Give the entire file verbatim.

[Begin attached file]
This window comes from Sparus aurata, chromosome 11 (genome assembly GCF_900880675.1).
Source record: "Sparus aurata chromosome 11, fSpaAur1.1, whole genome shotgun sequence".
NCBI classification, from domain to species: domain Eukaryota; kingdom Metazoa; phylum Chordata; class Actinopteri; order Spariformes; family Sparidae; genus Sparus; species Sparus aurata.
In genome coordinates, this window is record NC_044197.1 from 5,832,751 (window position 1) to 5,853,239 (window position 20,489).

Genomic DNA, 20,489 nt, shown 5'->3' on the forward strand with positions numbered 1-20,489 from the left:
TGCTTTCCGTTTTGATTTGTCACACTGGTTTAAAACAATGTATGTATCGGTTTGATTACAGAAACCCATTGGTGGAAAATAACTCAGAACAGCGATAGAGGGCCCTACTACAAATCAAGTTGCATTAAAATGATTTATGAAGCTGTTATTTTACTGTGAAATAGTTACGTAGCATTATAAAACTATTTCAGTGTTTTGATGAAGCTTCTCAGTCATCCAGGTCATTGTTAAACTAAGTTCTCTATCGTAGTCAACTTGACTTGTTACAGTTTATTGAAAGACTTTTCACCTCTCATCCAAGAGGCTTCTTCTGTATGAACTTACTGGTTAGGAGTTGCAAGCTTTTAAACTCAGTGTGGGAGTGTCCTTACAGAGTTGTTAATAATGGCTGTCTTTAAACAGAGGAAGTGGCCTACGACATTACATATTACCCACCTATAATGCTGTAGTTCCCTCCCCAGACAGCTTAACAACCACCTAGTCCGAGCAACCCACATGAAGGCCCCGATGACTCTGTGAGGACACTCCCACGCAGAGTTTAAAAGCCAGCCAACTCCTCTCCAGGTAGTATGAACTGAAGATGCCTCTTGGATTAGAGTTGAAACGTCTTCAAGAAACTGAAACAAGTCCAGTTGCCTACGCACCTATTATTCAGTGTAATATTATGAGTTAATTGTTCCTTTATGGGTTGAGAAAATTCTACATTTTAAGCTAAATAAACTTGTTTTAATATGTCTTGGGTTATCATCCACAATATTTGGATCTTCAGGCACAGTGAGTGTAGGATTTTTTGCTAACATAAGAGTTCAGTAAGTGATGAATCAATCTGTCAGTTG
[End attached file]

This window comes from Sparus aurata, chromosome 11 (genome assembly GCF_900880675.1).
Source record: "Sparus aurata chromosome 11, fSpaAur1.1, whole genome shotgun sequence".
NCBI classification, from domain to species: domain Eukaryota; kingdom Metazoa; phylum Chordata; class Actinopteri; order Spariformes; family Sparidae; genus Sparus; species Sparus aurata.
In genome coordinates, this window is record NC_044197.1 from 5,832,751 (window position 1) to 5,853,239 (window position 20,489).

Genomic DNA, 20,489 nt, shown 5'->3' on the forward strand with positions numbered 1-20,489 from the left:
TGCTTTCCGTTTTGATTTGTCACACTGGTTTAAAACAATGTATGTATCGGTTTGATTACAGAAACCCATTGGTGGAAAATAACTCAGAACAGCGATAGAGGGCCCTACTACAAATCAAGTTGCATTAAAATGATTTATGAAGCTGTTATTTTACTGTGAAATAGTTACGTAGCATTATAAAACTATTTCAGTGTTTTGATGAAGCTTCTCAGTCATCCAGGTCATTGTTAAACTAAGTTCTCTATCGTAGTCAACTTGACTTGTTACAGTTTATTGAAAGACTTTTCACCTCTCATCCAAGAGGCTTCTTCTGTATGAACTTACTGGTTAGGAGTTGCAAGCTTTTAAACTCAGTGTGGGAGTGTCCTTACAGAGTTGTTAATAATGGCTGTCTTTAAACAGAGGAAGTGGCCTACGACATTACATATTACCCACCTATAATGCTGTAGTTCCCTCCCCAGACAGCTTAACAACCACCTAGTCCGAGCAACCCACATGAAGGCCCCGATGACTCTGTGAGGACACTCCCACGCAGAGTTTAAAAGCCAGCCAACTCCTCTCCAGGTAGTATGAACTGAAGATGCCTCTTGGATTAGAGTTGAAACGTCTTCAAGAAACTGAAACAAGTCCAGTTGCCTACGCACCTATTATTCAGTGTAATATTATGAGTTAATTGTTCCTTTATGGGTTGAGAAAATTCTACATTTTAAGCTAAATAAACTTGTTTTAATATGTCTTGGGTTATCATCCACAATATTTGGATCTTCAGGCACAGTGAGTGTAGGATTTTTTGCTAACATAAGAGTTCAGTAAGTGATGAATCAATCTGTCAGTTG